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Sayings on My Wall #1- “Smooth, Slow, and in Control”

Woman's hands playing on the keyboard of the piano in night closeup

This series of posts features “sayings” that are posted on the wall of my private piano instruction studio. They give insight and reminders to my students. These sayings are based on common mental mistakes that I have seen over and over throughout my 25 years of teaching. These predictable mental “rabbit trails” can sidetrack students and shut down their confidence. These sayings are also influenced by two of my favorite books on Music Psychology: “The Inner Game of Music” by Barry Green, and ” The Perfect Wrong Note” by William Westney.

Saying #1- “SMOOTH, SLOW, AND IN CONTROL”

MY GREAT SKILL IS YOUR UNFAIR ADVANTAGE. I can watch your hands and predict your level of success on the piano. Really, I can!! Your hands tell me what’s going on in your mind and emotions, whether you are thinking positive or negative thoughts. Your hands and body language tell me your level of  confidence and “control”.  And I can dial down your fear and dial up your confidence like knobs on a radio. Let me explain.

IS FEAR HEALTHY? As humans, we have an inborn, normal, healthy sense of caution about things unknown. In a dangerous environment, your sense of fear can help you avoid the danger by heightening your sensitivity, reflexes and adrenaline. It can even save your life. But in a safe environment, like when you are pursuing a new goal or learning a new skill, this same sense of caution is counterproductive. It tenses you up, scrambles your focus, and stymies your learning ability. Ultimately it steals the thing you need most: Confidence!

KINDERGARTEN. I remember the first day of kindergarten for my daughter. Some of the children were nervous. Some were truly afraid. Some cried and clung to their parents. The adults knew that kindergarten was totally safe. But to those children, the fear was very real. And the teacher knew that these children would not be able to learn until they could release that fear.

YOUR #1 ENEMY. Believe it or not, adults often carry that same fear (but expressed on an adult level) when learning new things such as the piano.  And that fear “hijacks” their brain. In my 25 years of teaching (most of it full time) I am more and more convinced that: The best indicator of a student’s success, by far, is the level of their fear and anxiety. And I can read that level by watching their hands!! 

YOUR GREAT SKILL. This skill of mine may seem impressive, and it is. But YOU can learn it too. If you are a teacher, you can bring out the “genius” in your students with this skill. But more importantly, this skill can take your learning speed up to an unbelievable rate. And more importantly, your playing will sound noticeably smoother and… beautiful!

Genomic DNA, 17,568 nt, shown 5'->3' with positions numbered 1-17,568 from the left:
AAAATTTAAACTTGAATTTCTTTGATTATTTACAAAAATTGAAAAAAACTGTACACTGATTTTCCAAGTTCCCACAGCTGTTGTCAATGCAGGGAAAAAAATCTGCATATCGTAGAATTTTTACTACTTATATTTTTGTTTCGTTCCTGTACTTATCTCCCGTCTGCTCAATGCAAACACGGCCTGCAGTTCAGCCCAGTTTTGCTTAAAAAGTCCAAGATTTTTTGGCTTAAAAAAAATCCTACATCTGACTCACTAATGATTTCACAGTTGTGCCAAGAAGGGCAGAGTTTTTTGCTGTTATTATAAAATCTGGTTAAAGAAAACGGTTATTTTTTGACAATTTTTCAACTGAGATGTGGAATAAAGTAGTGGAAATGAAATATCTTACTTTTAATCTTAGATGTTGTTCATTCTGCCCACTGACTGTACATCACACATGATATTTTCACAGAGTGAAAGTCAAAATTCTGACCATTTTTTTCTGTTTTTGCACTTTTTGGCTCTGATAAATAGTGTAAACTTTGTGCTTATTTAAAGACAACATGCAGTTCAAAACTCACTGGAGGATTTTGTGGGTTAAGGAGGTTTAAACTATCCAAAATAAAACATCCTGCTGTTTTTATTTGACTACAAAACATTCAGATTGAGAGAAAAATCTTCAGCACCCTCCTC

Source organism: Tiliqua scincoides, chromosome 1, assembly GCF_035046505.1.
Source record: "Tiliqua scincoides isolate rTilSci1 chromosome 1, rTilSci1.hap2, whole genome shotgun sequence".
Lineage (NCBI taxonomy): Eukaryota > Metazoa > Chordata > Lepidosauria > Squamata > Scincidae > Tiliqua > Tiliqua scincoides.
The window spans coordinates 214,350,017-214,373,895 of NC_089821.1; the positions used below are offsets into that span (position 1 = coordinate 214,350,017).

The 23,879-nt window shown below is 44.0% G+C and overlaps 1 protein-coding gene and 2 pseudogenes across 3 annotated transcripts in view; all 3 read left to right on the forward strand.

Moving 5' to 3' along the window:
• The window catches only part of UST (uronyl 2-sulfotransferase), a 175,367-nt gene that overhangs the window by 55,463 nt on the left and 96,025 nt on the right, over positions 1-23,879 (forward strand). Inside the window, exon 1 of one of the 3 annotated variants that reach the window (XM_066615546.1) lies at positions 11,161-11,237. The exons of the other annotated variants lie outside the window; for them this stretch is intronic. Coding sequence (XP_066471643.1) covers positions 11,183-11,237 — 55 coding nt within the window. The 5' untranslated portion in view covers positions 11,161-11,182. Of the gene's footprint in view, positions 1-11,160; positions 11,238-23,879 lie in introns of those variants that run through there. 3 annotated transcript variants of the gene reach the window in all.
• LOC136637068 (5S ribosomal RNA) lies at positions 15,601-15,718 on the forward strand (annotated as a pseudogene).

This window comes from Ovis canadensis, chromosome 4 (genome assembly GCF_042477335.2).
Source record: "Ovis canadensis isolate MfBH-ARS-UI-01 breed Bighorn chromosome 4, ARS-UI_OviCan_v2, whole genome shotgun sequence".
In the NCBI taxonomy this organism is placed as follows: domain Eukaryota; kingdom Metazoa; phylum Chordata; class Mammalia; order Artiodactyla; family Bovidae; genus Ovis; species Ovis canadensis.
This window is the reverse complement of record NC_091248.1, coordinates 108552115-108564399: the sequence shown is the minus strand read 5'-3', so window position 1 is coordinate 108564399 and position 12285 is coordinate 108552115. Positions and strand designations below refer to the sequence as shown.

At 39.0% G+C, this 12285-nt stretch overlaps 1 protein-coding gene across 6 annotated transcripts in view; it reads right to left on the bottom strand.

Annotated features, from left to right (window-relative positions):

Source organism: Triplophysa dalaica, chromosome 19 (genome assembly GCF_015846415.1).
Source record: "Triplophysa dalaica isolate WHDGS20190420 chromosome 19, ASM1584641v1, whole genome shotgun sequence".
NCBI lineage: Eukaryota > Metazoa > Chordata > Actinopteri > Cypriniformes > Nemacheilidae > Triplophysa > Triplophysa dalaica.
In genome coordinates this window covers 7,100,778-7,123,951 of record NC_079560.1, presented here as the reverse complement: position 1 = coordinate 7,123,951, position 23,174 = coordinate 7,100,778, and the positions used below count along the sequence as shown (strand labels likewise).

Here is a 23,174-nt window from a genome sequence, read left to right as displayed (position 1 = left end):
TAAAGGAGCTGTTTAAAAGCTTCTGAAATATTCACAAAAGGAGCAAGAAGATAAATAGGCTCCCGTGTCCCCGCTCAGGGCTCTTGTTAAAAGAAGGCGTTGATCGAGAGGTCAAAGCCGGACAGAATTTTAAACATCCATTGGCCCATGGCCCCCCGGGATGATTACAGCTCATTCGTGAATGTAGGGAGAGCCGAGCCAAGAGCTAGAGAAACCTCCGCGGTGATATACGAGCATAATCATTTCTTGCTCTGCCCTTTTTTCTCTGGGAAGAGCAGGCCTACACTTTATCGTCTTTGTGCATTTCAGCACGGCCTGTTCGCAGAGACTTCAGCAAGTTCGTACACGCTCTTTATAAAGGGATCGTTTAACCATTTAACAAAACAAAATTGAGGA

4 Steps on Your Path to Greatness

  1. Stop occasionally during your practice to check how you feel and what images are in your mind. Do you feel confident or inadequate? Realize that is thinking is based on “habit” more than your true ability.
  2. Take a deep breath and drop all subtle anxiety. Drop your shoulders. Talk positively, with conviction and emotion to yourself.
  3. Most important: See if your hands are jerking or shaking. Make them move in slow-motion (like slow motion in an action movie). Think about your next chord but move slowly so it takes a long time to get there. Once you notice the difference in your sound, you will swear by this exercise. It works because once you force your hands to go in slow motion, your mind will automatically slow down and become more perceptive.  You are now in “control”, and you will want to stay there.
  4. Put a sign on the piano or on the wall where it is obvious. You need a reminder for when you slip back into your old habits. A reminder card like, “HOW DO YOU FEEL”, “CHECK YOURSELF”,  or “WATCH YOUR HANDS” refocuses you.  Soon you do it automatically, without the sign. The sign that works best for me is “SMOOTH, SLOW, and IN CONTROL”. Experiment until you find the saying that works for you. And last but not least, after you finish basking in your new-found confidence, drop me a comment and tell me about the experience. I never  get tired of hearing them. Thanks, and Go for it!

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